Nisqually Glacier Advancing

Nisqually Glacier Advancing –
But headline says “State’s shrinking glaciers: Going … going … gone?”

As far as I’m concerned, this article by Seattle Times staff reporter Warren Cornwall is another case of misleading – if not downright dishonest – reporting.

1 Nov 06 — “Like tiny doctors on the belly of a sleeping giant,” Cornwall writes, “three National Park Service workers trudged up the middle of the Nisqually Glacier (on Mt. Rainier in Washington state) stepping over tiny creeks and peering down a dizzying chute where water from the melting glacier wormed into the 300-foot-thick slab of ice.” (See important map below)

“Nearby, a tall plastic pole arced from the ice into the sky. …”The pole is 41 feet long. Six months ago, in April, it was totally buried in snow and ice. On this recent sunny October day, so much snow had melted that only a few inches of the pole remained buried.

Read that again. “… in April the pole was buried in snow and ice, and now it’s not.”Well, duh. I’ve heard that it’s rather normal for snow to melt between April and October.

Cornwall goes on to paint a gloomy picture. “Some glaciers are on the verge of disappearing.” “While glaciers have ebbed and flowed through the region for millennia — the land where Seattle now stands was once beneath more than half a mile of ice — scientists say global warming is at least partly to blame this time.”

I’ll bet Seattle residents are rather glad that they’re no longer buried beneath half a mile of ice.

Then Cornwall goes on to moan about the Nisqually Glacier, which he says is melting.

This is absolutely false.

I’ve visited the Nisqually Glacier twice in the past few years, and talked to the Park Rangers. The Rangers say that the Nisqually Glacier is growing thicker and has been doing so since the late 1990s. There are also signs posted at the viewpoints of the Nisqually Glacier saying that, yes, the glacier is indeed advancing.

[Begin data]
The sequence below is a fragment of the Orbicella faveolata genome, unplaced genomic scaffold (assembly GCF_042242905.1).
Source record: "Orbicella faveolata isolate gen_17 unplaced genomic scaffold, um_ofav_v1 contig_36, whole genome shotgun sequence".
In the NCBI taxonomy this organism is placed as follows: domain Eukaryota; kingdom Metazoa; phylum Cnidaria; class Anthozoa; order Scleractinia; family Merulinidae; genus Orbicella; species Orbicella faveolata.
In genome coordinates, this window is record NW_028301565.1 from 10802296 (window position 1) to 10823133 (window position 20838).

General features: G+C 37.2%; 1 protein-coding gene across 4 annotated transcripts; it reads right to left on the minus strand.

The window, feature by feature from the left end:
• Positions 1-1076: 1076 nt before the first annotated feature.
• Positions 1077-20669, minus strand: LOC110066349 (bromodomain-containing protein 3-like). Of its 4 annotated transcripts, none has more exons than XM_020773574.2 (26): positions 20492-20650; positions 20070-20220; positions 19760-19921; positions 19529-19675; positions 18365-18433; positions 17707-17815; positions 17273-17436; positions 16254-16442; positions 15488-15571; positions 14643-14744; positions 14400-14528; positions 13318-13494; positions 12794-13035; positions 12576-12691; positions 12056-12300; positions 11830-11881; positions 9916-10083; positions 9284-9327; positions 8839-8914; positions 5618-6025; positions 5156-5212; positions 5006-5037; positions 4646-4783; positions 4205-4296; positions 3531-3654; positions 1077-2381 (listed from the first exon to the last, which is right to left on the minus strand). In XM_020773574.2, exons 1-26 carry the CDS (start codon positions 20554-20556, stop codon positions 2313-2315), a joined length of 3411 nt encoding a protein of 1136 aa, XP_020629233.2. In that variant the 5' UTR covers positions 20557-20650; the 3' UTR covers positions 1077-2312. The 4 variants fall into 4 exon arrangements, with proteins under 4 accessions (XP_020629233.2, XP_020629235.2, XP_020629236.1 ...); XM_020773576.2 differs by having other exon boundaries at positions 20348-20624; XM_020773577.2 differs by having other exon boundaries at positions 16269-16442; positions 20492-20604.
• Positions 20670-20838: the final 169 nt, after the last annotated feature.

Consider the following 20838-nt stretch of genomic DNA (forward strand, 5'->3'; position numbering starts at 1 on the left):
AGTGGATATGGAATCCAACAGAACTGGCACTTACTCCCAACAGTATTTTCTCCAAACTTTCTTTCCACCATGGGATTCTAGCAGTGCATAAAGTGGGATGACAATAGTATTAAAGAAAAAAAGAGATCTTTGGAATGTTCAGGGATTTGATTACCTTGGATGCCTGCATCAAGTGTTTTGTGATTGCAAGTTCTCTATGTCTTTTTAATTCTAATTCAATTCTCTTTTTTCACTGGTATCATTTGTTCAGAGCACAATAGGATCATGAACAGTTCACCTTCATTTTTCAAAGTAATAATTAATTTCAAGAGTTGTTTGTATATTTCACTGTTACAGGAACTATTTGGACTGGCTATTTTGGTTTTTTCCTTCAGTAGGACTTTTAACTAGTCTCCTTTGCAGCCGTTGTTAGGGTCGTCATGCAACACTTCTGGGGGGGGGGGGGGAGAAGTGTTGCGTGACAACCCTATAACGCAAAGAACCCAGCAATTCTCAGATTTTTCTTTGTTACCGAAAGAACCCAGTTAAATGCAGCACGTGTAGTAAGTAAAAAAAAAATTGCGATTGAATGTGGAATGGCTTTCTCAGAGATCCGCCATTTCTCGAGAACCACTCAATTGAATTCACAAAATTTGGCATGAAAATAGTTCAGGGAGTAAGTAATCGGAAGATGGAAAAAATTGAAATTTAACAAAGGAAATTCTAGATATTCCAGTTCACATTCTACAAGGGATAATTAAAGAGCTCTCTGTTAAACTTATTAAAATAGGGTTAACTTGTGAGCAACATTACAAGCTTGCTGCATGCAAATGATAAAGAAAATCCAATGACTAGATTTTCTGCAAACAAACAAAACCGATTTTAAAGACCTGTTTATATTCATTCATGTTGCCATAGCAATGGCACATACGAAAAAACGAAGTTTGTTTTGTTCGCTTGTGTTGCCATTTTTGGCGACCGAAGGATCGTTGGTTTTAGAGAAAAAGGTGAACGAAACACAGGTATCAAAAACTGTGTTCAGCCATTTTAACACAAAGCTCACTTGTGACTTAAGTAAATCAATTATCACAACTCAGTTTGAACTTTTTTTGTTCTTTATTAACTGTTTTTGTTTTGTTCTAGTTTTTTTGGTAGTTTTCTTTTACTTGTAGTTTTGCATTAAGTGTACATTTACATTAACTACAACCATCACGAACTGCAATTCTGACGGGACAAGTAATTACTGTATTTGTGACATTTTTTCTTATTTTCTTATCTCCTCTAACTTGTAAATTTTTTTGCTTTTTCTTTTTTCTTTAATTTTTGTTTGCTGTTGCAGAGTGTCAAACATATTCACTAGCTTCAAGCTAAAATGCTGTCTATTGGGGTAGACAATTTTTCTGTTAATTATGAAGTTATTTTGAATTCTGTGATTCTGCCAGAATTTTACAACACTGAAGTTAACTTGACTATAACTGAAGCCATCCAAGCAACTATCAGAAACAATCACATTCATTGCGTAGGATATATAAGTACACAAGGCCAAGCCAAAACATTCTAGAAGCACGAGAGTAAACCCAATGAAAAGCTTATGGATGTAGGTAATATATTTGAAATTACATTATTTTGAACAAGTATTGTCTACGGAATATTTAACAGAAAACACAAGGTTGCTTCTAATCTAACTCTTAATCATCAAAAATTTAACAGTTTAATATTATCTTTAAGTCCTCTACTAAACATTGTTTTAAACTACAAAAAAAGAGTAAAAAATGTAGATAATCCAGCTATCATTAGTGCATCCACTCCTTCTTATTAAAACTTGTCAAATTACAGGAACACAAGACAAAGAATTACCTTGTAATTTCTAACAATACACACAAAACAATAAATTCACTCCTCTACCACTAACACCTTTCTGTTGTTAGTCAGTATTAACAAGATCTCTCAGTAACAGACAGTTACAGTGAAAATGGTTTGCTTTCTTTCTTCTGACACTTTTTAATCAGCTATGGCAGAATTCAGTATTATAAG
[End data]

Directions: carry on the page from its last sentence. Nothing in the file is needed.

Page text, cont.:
The Nisqually is growing. Not melting.

The newspaper even included a link to a map from the USGS which, when you look closely, shows that the glacier was higher up the mountain in 1997 than it was in 2002.

In other words, the map shows that the glacier is advancing. And yet, the newspaper’s words would have you believe just the opposite.

Here’s the map.

See the 1997 terminus?

See the 2002 terminus? It’s lower down the mountain!

The headline says “Rainier’s glaciers are shrinking.”

But the USGS map shows that the Nisqually Glacier is advancing.

Hardly the kind of reporting that would make me trust the Seattle Times.

Read the article for yourself:

Another confirmation that the Nisqually glacier is growing came from the September 2000 issue of Washington Geology.

“In 1931, fearful that the receding glacier would provide insufficient runoff for their newly completed hydroelectric facility, Tacoma City Light began careful measurements of the glacier,” says the article. “Since the mid-1800s, the glacier had receded about 1 kilometer.

“Between 1994 and 1997, the glacier thickened by 17 meters at 2,800-m altitude, indicating probable glacier advance during the first decade of the 21st century.”